An idle quest for a birth year watch earlier this year landed two, each one interesting for different reasons and both turning out to provide a technical challenge or two. This post concerns the first, a Seiko Sportsmatic 7606-7991 from September 1964 (see, I told you I was middle-aged), sourced from a Japanese Ebayer, and fitted with the 7606A, not a calibre you see that often, although the sister 25 jewel 7619 and date only 7625 base calibre are somewhat thicker on the ground.
The 7606A is a 23 jewel automatic, with day/date complications and a quickset date feature, operated using a push button located at 3 o’clock position to the crown’s 4 o’clock. It is this feature that marks this one as out of the ordinary and makes the watch just that bit more distinctive than many of the other Seiko dress watches from this period. The case has considerable presence, with square, bold lugs, a very attractive dial/handset, a wide indexed chapter ring and a very large acrylic crystal. The one I found looked presentable but with an inoperable day complication, stuck half-way between Wednesday and Thursday and a sticky half-functioning date quickset. The case back on this one is a press-fit, snap-on type, requiring a proper tool with a thin but blunt blade to prise it open without risk of damage. Once open, we can see what lurks beneath:
Clearly, pretty grubby in there, some rust, and a foreign body sitting bold as you like on the rotor, which itself appears to be coming apart at the seams. A better view of the stray part suggests a badly rusted screw, its origin not yet clear but it looks like one of the dial retaining screws.
So, with the movement extracted from the case, which required destruction of the case back gasket, and the rotor removed, we can take in its general state:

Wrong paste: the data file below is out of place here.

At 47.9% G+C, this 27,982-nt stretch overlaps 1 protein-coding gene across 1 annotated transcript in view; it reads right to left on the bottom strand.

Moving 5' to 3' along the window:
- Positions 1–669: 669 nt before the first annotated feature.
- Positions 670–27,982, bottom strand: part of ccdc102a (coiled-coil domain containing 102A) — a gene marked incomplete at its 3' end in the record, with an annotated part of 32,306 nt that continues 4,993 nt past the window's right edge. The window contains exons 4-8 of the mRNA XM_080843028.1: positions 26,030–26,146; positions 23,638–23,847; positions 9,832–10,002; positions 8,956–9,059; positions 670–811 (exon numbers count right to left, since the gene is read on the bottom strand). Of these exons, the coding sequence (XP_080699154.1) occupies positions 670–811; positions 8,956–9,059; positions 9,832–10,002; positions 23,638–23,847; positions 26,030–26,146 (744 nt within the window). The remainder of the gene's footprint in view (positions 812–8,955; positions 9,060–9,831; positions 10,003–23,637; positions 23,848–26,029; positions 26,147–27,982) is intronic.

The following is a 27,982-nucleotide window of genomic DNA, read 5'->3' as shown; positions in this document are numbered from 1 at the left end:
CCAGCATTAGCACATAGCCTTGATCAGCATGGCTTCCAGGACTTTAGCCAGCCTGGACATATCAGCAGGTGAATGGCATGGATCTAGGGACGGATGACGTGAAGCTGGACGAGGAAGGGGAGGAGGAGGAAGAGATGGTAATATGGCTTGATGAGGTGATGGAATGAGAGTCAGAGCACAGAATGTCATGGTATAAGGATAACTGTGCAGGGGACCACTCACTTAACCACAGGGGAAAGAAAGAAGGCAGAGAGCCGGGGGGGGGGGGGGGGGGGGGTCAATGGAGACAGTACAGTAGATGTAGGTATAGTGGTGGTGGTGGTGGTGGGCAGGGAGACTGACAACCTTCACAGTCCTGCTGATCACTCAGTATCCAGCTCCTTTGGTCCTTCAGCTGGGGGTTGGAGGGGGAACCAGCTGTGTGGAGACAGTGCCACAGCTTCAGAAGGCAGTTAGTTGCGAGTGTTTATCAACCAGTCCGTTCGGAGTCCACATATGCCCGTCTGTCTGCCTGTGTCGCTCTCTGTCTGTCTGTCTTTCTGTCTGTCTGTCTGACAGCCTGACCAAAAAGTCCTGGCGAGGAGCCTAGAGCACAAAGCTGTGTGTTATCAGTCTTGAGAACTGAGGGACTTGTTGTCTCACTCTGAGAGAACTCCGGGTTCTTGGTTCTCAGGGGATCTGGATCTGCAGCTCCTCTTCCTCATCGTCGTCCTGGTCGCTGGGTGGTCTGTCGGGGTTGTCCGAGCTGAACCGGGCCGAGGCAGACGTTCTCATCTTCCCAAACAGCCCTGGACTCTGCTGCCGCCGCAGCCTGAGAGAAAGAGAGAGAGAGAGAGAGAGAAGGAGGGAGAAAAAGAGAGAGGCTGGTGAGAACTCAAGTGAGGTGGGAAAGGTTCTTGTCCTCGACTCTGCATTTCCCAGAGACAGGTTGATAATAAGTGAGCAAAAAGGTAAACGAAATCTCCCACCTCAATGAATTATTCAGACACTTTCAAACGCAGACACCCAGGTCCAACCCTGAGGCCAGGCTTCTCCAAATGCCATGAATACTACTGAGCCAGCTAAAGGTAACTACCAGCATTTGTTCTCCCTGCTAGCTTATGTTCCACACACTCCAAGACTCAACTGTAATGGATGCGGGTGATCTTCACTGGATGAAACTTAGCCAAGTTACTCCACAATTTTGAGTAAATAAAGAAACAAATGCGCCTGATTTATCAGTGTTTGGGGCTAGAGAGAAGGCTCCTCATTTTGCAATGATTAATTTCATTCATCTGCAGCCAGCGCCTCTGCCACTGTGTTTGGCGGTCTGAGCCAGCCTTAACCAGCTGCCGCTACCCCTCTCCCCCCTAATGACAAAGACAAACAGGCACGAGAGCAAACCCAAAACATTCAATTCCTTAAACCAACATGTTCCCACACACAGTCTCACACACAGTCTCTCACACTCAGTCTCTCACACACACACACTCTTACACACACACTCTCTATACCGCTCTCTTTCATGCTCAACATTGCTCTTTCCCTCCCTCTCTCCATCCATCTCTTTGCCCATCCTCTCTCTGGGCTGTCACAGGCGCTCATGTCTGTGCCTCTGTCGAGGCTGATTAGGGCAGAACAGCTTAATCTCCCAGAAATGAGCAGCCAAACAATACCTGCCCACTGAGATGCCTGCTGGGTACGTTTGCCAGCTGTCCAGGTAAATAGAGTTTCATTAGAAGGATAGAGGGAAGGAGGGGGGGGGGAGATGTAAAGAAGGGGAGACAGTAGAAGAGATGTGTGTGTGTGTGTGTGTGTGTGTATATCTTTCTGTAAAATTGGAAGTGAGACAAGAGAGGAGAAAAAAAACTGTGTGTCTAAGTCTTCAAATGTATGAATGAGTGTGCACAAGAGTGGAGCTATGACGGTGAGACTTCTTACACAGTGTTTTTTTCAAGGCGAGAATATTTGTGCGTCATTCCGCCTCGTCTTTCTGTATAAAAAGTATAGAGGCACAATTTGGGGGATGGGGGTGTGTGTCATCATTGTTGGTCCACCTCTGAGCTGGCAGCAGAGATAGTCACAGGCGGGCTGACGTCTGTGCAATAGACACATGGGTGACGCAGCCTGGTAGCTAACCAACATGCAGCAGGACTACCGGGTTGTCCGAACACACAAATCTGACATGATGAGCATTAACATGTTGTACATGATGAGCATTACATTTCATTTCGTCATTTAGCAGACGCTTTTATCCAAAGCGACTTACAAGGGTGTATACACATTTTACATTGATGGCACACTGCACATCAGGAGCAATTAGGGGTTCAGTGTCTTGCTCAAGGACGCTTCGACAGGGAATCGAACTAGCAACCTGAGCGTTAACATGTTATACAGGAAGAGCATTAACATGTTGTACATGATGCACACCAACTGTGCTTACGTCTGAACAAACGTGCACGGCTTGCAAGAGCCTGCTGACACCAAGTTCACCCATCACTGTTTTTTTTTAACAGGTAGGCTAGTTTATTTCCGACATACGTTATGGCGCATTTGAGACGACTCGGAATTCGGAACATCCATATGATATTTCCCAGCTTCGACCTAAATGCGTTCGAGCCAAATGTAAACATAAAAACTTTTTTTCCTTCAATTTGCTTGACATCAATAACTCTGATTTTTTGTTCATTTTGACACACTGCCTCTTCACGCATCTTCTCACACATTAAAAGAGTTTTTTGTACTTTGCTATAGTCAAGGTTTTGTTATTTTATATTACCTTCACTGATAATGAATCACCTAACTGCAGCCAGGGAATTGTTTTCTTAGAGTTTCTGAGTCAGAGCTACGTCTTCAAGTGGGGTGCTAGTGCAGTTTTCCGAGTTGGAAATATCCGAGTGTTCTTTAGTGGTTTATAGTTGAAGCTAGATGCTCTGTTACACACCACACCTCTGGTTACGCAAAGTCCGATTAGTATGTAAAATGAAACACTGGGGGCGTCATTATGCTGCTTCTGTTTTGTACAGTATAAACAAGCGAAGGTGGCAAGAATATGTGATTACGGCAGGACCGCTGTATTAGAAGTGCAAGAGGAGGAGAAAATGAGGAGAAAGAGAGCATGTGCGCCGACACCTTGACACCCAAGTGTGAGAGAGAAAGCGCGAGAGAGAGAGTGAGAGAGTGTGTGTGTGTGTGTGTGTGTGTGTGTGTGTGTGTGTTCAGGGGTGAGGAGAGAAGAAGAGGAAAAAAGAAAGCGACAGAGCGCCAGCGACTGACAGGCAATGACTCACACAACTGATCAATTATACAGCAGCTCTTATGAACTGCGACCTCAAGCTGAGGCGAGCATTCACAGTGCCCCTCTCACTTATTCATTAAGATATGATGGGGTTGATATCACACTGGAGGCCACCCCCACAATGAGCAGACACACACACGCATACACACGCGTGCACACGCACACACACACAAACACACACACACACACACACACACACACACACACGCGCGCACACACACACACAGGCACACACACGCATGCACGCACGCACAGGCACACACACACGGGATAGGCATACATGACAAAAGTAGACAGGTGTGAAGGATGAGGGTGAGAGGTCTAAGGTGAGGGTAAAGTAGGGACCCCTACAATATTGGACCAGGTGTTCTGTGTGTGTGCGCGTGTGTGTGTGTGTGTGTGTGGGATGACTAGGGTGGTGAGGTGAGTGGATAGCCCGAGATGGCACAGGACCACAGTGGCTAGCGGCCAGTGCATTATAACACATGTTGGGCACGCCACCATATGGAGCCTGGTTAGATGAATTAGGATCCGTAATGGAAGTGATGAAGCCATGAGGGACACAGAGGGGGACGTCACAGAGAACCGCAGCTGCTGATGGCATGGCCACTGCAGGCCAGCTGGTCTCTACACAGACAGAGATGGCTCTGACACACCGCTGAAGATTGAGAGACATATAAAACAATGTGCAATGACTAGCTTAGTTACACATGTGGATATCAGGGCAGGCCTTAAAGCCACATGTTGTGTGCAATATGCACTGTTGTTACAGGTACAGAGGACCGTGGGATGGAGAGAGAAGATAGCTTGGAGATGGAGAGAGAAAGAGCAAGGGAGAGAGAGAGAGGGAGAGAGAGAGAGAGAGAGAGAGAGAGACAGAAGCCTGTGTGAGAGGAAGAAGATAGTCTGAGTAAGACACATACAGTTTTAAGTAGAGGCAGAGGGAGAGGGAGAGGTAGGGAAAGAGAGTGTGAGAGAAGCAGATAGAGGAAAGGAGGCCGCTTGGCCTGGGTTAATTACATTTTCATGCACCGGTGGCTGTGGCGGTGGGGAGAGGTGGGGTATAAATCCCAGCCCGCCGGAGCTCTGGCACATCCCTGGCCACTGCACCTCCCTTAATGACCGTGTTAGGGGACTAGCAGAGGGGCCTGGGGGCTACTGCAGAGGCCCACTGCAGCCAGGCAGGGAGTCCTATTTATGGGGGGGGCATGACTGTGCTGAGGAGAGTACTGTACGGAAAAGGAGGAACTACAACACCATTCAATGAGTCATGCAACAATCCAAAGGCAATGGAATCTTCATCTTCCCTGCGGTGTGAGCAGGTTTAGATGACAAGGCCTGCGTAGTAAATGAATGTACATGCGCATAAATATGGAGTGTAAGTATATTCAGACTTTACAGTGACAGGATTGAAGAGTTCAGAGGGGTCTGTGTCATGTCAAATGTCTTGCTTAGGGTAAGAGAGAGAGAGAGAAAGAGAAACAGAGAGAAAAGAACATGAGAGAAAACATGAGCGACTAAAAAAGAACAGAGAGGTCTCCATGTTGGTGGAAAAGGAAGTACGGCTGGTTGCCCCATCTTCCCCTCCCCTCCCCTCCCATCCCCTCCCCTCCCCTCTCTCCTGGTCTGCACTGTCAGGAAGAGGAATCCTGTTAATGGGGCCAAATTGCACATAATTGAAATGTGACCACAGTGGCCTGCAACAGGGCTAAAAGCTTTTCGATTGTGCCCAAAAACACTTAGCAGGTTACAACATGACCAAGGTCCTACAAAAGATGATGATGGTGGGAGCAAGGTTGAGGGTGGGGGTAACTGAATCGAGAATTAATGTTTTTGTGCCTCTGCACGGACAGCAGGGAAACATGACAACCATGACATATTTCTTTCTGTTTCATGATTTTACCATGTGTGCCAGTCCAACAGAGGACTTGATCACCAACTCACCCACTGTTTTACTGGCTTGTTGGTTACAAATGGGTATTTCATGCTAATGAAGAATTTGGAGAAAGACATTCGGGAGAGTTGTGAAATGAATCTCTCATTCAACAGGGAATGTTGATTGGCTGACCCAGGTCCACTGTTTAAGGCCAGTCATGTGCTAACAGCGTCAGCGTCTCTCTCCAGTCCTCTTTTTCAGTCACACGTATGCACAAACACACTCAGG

All we get from this view is confirmation that its been a while since its last service, a suggestion of rust in the autowinding bearings (centre) but other than that it all looks pretty standard stuff. With the autowinding mechanism off we see that the underlying architecture features not the single train bridge of many of the 6 series movements I’ve worked on before but separate train and barrel bridges:
This seems like a good point to flip it over and take a look at the calendar side:
On this movement, the day and day change over more or less in tandem around midnight (day first, then date) in contrast to many of the later Seiko movements I’ve worked on which seem to complete the date changeover before the day gets its act together. We’ll see shortly how that works. Off with the day disk:
taking the hour wheel and film washer with it. Note the angry looking star of teeth sitting on its underside. With the hour wheel back in place we can take a proper look under the hood at the calendar mechanism and see how that simultaneous day/date change works.
The key to the day/date changeover is the date driving wheel on which sits the date finger and day finger (indicated above). The date driving wheel is itself driven by the hour wheel (centre), two revolutions of which turns the day driving wheel through 360 degrees. As it turns, the day finger engages with the teeth on the underside of the day wheel (see preceding photo) slowly turning it clockwise whilst the day jumper slots into position between two of the teeth, ensuring that the day aligns correctly with the date, once that has changed too, and holding it in position until the next changeover. Meanwhile, the date finger, which points in the opposite direction, starts to engage with the teeth on inner diameter of the date disk, turning it anticlockwise, with the sprung date jumper then ensuring it moves exactly one date forward. Note that in the photo above the day and date fingers in the photo above are aligned more or less at mid-day rather than midnight and so would be half way through their journey to the next changeover.